10 Cars You Should Buy Used—and 4 You Shouldn’t

Whether it's your teen's first car or a necessity because of a tight budget, at some point most car buyers find themselves strolling a used car dealer's lot looking for a good deal. Before you start shopping, make sure you know about these cars.

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Toyota Camry

Car you should buy used: Toyota Camry

No surprise here as one of the auto industry’s most reliable cars continues to deliver a worry-free, low maintenance experience for its second or third owners. Buying a used Toyota Camry might not be the best deal financially at the start because they are in demand and retain their value well, but you will likely not find yourself pouring more money into your used Toyota at the repair shop.

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New York International Auto Show
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Car you should buy used: Kia Rio

The ideal used car combo is one that wasn’t expensive when purchased new and is also a proven reliable ride for a long time after it leaves the lot. Kia Rio checks both boxes, and as Business Insider points out, “hatchbacks are less expensive than compact SUVs to begin with, and as they are in less demand than crossover SUVs, they are a better deal for the buyer.” When shopping for a used Rio, look back three years because while, “a brand new Kia Rio has a base price of just $15,390 USD; 2016 models now cost about a third less than that.”

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Subaru Outback 2018 Test Drive Day
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Car you should buy used: Subaru Outback

The all-wheel-drive Outback is a rugged, high-mileage workhorse of a car that can be relied on to continue to provide a low-maintenance, low-cost of ownership experience even when buying a used model from upwards of a dozen years ago. Subarus are often considered good values both used and new.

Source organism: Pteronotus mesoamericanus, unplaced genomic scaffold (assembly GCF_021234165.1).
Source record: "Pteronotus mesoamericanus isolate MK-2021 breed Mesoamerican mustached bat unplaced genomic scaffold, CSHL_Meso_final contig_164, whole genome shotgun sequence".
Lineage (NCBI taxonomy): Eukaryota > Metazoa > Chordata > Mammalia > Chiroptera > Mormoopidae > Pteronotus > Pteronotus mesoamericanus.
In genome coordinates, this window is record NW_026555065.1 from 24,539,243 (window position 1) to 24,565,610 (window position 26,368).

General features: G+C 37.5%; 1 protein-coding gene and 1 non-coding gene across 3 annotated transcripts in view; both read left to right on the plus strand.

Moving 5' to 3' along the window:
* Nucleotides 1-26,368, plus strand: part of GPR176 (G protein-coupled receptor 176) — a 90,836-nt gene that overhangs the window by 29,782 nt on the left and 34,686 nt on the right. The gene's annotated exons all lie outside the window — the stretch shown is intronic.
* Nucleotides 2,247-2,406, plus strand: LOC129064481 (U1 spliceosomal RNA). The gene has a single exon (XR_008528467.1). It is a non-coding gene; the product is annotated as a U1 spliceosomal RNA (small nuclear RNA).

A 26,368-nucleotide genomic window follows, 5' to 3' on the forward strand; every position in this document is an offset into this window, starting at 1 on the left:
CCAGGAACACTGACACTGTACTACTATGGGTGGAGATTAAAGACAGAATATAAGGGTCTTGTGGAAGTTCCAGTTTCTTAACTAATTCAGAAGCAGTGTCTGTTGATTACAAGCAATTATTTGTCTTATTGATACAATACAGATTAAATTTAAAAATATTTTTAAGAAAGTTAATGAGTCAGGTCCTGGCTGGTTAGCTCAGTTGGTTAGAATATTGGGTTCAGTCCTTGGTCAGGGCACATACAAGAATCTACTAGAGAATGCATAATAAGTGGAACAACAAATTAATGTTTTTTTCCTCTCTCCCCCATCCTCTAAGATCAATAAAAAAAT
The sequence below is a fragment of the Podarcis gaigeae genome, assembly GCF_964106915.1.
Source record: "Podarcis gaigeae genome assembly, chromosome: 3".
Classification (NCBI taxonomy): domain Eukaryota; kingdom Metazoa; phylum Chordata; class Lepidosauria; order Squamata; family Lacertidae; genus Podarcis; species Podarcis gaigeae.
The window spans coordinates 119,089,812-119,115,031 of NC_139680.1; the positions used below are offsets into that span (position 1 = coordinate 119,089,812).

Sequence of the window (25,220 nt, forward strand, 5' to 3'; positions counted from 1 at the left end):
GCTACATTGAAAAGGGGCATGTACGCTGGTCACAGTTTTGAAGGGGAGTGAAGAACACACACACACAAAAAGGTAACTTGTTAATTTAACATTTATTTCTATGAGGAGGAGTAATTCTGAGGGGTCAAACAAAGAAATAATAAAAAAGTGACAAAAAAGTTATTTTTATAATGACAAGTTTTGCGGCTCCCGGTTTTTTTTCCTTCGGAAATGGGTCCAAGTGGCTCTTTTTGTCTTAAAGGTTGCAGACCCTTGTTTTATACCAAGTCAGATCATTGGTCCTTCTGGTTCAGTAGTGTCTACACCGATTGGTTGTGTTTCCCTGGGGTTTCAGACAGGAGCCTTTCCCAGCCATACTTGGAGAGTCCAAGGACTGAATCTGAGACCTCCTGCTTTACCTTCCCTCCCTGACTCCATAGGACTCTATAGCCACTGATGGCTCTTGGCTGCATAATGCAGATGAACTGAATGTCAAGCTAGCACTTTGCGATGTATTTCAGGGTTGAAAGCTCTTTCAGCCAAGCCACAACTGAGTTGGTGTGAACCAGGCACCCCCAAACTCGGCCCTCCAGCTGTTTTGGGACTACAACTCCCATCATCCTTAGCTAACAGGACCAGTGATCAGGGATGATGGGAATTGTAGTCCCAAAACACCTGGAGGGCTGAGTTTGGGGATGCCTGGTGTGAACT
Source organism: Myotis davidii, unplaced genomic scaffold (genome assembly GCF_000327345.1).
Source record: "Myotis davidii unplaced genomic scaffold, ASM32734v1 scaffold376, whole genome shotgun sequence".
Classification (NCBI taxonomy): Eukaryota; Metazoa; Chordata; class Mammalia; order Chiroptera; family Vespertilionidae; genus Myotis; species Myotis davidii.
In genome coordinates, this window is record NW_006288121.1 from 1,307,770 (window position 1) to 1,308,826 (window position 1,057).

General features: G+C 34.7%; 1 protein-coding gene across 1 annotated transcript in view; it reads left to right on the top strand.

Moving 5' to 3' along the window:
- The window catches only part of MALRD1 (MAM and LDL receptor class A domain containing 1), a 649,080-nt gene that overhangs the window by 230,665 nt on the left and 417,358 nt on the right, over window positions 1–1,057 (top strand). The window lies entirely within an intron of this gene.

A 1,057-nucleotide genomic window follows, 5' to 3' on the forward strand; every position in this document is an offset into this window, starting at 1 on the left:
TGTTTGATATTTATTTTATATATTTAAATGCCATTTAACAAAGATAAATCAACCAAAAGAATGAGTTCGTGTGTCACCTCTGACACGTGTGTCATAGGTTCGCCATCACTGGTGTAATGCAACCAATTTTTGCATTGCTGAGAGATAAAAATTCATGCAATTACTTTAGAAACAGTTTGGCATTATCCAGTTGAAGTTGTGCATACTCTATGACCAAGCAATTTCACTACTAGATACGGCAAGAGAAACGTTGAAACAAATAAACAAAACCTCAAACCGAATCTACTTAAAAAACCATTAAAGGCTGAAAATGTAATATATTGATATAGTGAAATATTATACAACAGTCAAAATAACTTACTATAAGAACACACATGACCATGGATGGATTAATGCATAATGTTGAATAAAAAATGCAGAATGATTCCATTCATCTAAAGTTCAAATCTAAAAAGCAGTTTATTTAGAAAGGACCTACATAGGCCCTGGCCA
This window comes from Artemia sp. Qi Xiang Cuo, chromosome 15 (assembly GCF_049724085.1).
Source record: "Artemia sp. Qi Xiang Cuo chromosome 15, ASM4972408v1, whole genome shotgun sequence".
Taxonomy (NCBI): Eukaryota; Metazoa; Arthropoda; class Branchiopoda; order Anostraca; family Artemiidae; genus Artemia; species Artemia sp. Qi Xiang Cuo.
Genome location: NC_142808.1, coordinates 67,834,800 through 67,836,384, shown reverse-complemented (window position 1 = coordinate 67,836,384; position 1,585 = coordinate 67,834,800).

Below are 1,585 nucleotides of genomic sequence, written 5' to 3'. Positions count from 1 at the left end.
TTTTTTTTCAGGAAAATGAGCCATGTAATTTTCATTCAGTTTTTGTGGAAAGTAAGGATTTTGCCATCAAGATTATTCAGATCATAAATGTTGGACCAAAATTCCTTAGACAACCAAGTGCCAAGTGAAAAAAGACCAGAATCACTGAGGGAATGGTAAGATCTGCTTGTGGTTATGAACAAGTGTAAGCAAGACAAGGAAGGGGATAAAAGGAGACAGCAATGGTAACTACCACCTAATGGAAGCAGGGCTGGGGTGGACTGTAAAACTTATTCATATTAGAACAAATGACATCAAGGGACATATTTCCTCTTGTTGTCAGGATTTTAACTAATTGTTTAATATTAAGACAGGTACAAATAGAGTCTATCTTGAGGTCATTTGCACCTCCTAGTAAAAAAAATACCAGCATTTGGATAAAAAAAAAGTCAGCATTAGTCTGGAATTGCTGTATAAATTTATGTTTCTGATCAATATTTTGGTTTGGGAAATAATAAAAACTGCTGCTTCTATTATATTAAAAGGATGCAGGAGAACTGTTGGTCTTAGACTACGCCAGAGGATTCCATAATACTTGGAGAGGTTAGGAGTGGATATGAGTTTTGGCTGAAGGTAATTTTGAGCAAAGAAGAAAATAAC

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Nissan Altima seen at the New York International Auto Show...
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Car you should buy used: Nissan Altima

Ranking as the number one used car under $15,000 USD on Carmax’s 2019 survey, a mid-decade Altima scores big because it “provides the ideal balance of affordability, functionality, and style.” While the price and performance will get you to sign the paperwork, it is what’s under the hood of the Nissan Altima that will have you driving away happy because “the base engine packs a surprising punch with its 2.5 litre, 182 horsepower engine.”

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Toyota Sienna
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Car you should buy used: Toyota Sienna

A used minivan can be a mixed bag because you know that many kid-made messes have occurred inside the cabin, but a pre-owned Sienna, while it may still be hiding some crumbs and crayon nubs, will deliver additional years of solid performance for a new family. Toyota’s reliability makes this a safe choice in the used minivan market. If you are willing to go back a decade for your next family car, Autotrader.com thinks you may be able to snag a Sienna for less than $5,000 USD!

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2020 Honda Civic Sedan
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Car you should buy used: Honda Civic

If you are willing to travel back in time to the last decade, you can probably get a great deal on one of the most legendary reliable cars. Trusted Choice says that “the best part about Civics is that there are a range of models, all of which are affordable. In fact, you’ve got the coupe, sedan, and even a hybrid to pick from.” Because there are always a lot of older Civics for sale, “you can probably get one [from 2006 to 2010] well within a $5,000 budget USD.”